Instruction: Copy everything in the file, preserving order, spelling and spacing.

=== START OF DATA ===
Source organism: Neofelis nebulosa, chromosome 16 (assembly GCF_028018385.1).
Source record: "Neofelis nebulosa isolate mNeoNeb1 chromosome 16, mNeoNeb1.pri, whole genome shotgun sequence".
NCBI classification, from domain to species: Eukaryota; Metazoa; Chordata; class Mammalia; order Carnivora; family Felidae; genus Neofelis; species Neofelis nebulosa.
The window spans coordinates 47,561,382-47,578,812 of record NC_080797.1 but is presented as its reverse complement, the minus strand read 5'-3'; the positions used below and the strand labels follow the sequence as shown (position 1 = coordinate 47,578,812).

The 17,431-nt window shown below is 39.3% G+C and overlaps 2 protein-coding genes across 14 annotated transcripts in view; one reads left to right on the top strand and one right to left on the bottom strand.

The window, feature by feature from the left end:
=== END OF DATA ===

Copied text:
Source organism: Neofelis nebulosa, chromosome 16 (assembly GCF_028018385.1).
Source record: "Neofelis nebulosa isolate mNeoNeb1 chromosome 16, mNeoNeb1.pri, whole genome shotgun sequence".
NCBI classification, from domain to species: Eukaryota; Metazoa; Chordata; class Mammalia; order Carnivora; family Felidae; genus Neofelis; species Neofelis nebulosa.
The window spans coordinates 47,561,382-47,578,812 of record NC_080797.1 but is presented as its reverse complement, the minus strand read 5'-3'; the positions used below and the strand labels follow the sequence as shown (position 1 = coordinate 47,578,812).

The 17,431-nt window shown below is 39.3% G+C and overlaps 2 protein-coding genes across 14 annotated transcripts in view; one reads left to right on the top strand and one right to left on the bottom strand.

The window, feature by feature from the left end: